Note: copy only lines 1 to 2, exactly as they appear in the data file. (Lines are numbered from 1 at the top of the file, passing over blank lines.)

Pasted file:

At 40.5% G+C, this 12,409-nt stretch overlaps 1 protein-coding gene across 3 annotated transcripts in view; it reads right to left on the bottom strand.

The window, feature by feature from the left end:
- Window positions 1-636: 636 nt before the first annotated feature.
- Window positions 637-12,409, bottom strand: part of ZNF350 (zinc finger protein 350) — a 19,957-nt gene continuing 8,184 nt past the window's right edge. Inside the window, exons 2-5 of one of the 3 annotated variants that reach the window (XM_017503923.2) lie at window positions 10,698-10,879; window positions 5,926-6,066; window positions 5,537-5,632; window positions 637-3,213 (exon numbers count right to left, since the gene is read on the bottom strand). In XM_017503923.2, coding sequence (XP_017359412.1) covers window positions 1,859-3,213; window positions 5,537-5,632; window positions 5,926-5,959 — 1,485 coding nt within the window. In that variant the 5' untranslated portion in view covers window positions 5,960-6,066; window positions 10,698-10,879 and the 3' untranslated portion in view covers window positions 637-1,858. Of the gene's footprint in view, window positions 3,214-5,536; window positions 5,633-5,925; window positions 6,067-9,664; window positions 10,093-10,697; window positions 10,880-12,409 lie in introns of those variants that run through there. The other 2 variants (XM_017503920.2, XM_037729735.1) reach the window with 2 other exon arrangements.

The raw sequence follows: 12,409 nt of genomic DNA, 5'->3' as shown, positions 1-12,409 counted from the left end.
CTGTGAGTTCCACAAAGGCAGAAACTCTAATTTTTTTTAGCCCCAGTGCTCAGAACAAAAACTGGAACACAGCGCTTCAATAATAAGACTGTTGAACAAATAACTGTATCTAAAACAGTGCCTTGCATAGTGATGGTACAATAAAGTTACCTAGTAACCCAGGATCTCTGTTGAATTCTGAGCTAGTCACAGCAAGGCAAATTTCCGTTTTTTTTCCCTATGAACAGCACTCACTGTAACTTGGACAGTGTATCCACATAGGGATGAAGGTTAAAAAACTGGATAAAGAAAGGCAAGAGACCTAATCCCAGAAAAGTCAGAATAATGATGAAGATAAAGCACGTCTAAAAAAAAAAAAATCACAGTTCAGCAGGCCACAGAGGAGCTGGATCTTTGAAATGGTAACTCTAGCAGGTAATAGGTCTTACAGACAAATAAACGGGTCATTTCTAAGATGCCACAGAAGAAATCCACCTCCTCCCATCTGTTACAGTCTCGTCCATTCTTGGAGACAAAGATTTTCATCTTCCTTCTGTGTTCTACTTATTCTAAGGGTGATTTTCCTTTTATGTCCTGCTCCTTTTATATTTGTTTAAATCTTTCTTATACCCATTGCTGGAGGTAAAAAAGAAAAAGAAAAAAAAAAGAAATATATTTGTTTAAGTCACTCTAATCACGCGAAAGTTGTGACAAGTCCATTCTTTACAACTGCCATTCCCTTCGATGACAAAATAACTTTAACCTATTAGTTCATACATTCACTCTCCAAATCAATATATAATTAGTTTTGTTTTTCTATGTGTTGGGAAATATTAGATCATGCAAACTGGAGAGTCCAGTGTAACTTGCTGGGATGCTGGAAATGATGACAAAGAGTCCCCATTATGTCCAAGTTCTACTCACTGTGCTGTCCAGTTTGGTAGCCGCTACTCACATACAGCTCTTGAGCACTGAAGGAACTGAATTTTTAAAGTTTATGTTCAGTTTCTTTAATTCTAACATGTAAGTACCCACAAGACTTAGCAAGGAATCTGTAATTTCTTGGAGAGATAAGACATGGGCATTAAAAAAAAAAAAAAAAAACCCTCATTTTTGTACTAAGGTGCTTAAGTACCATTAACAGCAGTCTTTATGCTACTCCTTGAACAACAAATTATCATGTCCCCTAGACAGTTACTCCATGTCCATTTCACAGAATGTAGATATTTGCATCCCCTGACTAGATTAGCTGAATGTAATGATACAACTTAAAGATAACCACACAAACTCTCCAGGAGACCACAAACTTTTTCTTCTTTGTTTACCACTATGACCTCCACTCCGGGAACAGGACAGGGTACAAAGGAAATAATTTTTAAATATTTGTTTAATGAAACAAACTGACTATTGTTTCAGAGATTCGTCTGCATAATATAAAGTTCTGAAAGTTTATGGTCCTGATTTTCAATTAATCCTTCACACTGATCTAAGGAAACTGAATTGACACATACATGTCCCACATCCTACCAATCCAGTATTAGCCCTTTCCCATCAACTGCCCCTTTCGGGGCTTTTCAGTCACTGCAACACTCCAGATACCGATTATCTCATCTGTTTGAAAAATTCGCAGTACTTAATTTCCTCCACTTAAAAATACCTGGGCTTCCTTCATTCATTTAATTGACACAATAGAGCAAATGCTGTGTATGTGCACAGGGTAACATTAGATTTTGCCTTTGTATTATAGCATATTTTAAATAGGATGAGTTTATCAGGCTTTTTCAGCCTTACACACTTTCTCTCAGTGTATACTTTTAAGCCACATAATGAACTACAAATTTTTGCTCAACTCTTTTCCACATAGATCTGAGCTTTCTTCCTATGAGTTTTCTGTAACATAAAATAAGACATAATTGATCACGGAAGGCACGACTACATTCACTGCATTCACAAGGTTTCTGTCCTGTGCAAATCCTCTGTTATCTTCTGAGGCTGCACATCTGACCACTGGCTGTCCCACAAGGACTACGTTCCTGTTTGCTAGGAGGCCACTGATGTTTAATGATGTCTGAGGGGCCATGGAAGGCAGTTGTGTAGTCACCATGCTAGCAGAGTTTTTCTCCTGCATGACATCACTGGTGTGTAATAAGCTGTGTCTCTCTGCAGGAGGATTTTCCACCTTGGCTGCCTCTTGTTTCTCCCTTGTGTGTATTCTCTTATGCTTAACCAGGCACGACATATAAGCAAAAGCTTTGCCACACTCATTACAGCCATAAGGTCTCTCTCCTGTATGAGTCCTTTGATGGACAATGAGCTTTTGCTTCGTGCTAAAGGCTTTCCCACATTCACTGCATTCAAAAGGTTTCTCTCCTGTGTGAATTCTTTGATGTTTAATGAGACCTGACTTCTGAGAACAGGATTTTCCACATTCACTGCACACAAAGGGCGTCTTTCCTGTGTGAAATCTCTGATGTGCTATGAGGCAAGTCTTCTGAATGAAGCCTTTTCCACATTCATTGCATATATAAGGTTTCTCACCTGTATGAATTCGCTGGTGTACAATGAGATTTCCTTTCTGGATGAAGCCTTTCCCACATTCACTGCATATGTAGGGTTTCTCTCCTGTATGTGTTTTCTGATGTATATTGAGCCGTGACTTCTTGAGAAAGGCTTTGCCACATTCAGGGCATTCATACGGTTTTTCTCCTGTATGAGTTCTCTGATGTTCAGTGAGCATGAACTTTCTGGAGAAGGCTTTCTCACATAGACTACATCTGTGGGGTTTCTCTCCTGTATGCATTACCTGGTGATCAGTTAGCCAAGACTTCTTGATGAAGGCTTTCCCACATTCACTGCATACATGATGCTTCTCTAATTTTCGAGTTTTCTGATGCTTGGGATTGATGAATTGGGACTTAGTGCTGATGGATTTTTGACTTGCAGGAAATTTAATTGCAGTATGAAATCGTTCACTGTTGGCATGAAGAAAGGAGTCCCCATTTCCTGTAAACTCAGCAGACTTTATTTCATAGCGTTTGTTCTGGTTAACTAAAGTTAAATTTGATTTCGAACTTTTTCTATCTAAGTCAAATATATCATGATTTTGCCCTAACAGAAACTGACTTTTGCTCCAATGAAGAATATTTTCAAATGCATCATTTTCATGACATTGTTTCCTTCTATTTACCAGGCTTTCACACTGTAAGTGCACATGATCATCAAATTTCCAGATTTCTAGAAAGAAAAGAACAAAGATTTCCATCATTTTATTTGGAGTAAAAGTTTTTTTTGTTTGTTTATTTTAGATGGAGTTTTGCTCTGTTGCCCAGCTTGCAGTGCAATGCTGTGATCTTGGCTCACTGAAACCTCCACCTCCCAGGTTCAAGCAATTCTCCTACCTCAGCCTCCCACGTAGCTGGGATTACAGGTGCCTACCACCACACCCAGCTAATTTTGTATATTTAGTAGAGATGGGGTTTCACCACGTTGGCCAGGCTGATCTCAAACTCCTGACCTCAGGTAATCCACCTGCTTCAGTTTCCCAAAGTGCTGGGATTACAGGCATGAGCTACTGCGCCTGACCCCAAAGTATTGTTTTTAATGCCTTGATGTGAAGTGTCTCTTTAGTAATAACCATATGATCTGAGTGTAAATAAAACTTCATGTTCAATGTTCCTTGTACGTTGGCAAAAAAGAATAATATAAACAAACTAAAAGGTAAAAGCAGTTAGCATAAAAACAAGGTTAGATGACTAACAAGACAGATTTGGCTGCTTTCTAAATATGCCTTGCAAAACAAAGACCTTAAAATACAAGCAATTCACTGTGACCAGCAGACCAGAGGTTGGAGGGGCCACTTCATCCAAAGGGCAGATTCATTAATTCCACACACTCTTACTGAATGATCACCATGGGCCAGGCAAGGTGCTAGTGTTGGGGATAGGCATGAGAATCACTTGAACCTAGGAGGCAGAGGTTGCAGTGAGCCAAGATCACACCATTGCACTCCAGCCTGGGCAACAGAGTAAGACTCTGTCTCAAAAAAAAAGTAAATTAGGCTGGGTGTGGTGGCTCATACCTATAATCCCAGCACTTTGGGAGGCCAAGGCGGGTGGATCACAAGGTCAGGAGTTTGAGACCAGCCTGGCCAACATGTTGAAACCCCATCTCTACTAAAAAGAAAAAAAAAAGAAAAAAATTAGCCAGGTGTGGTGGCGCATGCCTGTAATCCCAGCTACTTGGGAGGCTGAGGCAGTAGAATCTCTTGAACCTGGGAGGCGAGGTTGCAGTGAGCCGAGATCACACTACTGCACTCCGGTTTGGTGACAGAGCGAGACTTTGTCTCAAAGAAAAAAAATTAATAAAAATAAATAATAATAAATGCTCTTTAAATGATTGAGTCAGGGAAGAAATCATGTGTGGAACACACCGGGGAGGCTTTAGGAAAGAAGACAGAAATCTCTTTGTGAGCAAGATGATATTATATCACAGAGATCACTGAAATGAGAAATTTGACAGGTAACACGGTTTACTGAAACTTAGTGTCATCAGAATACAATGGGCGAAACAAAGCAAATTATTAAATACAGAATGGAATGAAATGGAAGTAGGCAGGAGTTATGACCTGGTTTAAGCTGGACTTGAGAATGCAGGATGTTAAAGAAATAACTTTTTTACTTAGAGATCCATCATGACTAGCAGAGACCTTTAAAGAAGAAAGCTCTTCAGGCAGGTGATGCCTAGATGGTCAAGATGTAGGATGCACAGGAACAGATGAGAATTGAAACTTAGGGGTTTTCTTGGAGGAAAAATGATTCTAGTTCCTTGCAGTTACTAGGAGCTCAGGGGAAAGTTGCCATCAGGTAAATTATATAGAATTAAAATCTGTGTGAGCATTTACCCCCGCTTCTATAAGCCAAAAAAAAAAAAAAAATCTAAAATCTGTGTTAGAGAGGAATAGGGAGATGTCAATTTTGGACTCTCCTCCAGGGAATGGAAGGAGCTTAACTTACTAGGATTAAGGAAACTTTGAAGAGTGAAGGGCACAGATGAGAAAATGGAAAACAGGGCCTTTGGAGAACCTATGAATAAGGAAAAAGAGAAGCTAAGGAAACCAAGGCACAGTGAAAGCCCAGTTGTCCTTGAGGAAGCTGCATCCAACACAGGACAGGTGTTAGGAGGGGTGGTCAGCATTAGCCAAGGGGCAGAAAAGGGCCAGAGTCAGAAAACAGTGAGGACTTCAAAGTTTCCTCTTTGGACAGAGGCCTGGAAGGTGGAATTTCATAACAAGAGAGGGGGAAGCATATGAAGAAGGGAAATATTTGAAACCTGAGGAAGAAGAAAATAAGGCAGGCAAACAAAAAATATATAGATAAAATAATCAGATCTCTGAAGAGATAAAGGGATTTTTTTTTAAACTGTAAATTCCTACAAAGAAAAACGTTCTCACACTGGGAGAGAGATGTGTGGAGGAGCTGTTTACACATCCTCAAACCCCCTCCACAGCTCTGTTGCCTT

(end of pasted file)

At 40.5% G+C, this 12,409-nt stretch overlaps 1 protein-coding gene across 3 annotated transcripts in view; it reads right to left on the bottom strand.

The window, feature by feature from the left end: